Hack Hack Hack Hack It Apart

Anonymous Wants DDoS Considered Free Speech, Hops on the White House Petition Bandwagon

"It is, in that way, no different than any 'occupy' protest."
Once more into the breach, eh?

Once more into the breach, eh?

The loosely organized Internet philosophizers of Anonymous have decided to take a brief break from hassling Steubenville, the Westboro Baptist Church and Hunter Moore for a bit of good, old-fashioned soapboxery. The Daily Dot reports that the group has just launched a petition on WhiteHouse.gov titled “Make, distributed denial-of-service (DDoS), a legal form of protesting.”

In short, they want DDoS attacks considered free speech, and they want anyone arrested for DDoS attacks released immediately. A provocative idea!

The petition contends:

Distributed denial-of-service (DDoS), is not any form of hacking in any way. It is the equivalent of repeatedly hitting the refresh button on a webpage. It is, in that way, no different than any “occupy” protest. Instead of a group of people standing outside a building to occupy the area, they are having their computer occupy a website to slow (or deny) service of that particular website for a short time.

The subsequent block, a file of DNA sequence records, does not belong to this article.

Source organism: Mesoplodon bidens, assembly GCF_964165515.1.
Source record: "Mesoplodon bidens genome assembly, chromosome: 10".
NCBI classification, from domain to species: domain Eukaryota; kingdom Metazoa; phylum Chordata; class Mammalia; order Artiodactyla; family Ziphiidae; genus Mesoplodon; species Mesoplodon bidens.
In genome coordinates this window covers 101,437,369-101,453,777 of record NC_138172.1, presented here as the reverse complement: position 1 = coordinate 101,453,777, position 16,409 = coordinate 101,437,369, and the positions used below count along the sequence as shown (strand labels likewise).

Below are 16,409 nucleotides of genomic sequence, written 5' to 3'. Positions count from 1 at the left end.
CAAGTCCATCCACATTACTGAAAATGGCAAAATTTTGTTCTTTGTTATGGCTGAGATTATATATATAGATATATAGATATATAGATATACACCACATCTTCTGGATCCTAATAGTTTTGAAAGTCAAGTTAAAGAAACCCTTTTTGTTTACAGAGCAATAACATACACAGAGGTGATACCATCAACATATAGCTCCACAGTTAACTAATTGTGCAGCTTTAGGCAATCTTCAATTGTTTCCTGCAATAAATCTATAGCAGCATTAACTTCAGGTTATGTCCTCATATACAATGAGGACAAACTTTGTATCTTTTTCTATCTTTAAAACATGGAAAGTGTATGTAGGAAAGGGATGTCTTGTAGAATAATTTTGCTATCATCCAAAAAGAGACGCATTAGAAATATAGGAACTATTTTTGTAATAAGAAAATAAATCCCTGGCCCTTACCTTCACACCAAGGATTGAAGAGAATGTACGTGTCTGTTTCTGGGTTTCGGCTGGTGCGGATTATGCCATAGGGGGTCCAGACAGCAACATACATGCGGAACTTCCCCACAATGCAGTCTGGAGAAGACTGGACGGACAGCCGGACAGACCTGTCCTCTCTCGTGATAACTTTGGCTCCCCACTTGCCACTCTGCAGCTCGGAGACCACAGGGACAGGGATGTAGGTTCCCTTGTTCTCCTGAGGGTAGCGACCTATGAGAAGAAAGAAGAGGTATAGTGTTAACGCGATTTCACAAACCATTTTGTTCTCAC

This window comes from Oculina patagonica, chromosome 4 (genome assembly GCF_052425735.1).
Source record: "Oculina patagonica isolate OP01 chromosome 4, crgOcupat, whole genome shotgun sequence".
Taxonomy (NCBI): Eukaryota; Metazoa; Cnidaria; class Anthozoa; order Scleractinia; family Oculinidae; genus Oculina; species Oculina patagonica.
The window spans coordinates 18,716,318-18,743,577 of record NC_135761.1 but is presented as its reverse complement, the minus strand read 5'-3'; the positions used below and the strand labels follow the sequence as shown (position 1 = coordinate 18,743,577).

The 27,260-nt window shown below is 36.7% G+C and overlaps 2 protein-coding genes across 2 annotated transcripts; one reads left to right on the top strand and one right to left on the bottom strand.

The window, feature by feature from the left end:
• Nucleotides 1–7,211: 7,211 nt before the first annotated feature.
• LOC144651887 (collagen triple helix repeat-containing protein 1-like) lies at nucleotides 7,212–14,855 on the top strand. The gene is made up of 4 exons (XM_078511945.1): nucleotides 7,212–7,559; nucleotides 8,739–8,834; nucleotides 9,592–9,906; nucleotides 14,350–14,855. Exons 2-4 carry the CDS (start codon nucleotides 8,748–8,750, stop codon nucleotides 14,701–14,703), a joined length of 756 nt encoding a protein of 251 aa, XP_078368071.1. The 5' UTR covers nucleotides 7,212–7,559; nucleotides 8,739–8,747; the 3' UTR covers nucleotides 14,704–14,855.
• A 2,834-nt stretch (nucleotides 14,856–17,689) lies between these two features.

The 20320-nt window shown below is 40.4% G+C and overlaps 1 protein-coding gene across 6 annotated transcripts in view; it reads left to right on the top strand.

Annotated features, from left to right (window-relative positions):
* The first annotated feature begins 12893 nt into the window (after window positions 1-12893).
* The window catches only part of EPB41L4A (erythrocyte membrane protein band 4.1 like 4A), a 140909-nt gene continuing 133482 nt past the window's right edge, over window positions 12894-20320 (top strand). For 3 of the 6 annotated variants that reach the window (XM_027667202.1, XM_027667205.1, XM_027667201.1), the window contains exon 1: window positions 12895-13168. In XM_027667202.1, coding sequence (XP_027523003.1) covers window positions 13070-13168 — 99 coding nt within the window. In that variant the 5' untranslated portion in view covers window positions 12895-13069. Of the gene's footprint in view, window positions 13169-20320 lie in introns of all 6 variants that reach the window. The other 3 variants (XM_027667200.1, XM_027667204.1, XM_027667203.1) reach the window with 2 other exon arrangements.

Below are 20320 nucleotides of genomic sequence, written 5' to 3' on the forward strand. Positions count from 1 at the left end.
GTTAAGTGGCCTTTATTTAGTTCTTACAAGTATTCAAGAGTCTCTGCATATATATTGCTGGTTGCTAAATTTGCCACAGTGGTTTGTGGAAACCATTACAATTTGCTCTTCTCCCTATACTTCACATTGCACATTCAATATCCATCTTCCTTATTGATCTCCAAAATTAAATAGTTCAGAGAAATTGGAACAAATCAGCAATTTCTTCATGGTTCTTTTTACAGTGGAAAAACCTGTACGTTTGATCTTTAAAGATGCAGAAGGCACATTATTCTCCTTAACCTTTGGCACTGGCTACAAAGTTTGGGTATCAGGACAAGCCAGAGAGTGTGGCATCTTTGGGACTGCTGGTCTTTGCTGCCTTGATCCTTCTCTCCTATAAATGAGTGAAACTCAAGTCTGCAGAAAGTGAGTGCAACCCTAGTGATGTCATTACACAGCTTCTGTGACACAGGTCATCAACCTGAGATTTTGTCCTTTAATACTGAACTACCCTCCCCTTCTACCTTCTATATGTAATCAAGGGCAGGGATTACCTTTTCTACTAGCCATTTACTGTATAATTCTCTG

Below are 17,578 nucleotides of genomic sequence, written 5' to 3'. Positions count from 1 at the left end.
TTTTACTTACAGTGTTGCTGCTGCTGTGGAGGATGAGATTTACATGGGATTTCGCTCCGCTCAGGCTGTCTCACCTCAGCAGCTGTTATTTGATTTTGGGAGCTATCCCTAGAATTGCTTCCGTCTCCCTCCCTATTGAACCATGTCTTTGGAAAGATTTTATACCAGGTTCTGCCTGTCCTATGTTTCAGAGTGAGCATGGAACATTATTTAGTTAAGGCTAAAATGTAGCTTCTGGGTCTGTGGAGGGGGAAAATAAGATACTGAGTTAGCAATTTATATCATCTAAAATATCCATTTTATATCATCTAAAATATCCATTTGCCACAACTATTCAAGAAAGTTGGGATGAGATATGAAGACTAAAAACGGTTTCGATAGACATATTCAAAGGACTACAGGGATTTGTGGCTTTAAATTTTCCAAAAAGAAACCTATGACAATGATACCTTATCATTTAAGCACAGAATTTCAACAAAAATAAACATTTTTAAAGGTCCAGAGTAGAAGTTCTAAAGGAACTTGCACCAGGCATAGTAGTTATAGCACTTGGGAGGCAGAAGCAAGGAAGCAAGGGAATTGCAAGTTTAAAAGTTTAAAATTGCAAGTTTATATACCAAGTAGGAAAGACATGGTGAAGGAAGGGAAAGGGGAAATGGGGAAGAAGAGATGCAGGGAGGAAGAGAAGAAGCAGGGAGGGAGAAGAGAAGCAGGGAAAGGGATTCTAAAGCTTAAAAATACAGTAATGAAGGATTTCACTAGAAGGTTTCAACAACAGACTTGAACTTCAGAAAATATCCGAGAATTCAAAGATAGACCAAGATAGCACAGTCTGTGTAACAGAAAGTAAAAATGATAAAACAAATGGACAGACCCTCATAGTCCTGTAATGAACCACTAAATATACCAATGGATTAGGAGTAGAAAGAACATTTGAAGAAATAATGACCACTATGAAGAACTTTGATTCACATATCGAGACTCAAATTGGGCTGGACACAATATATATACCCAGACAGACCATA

They make a pretty decent case, once you get past the fact that this sounds a little like a 17-year-old would-be master debater arguing through his bangs with his Republican grandma about weed. DDoS attacks are a pain in the ass, but nothing’s stolen–just disrupted. Those inflatable rats the labor unions like to park outside New York businesses are pretty distracting, but there’s nothing illegal about them.

Then again, it’s not like Occupy didn’t have its fair share of tangles with the law. And not to be pedantic, but the Supreme Court probably has more power to designate something free speech than the White House.

So far, the group is at 427 signatures, out of the 25,000 that would require the president to take a look and issue a response. Maybe there’s some way to hack the petition platform?

Follow Kelly Faircloth on Twitter or via RSS. kfaircloth@observer.com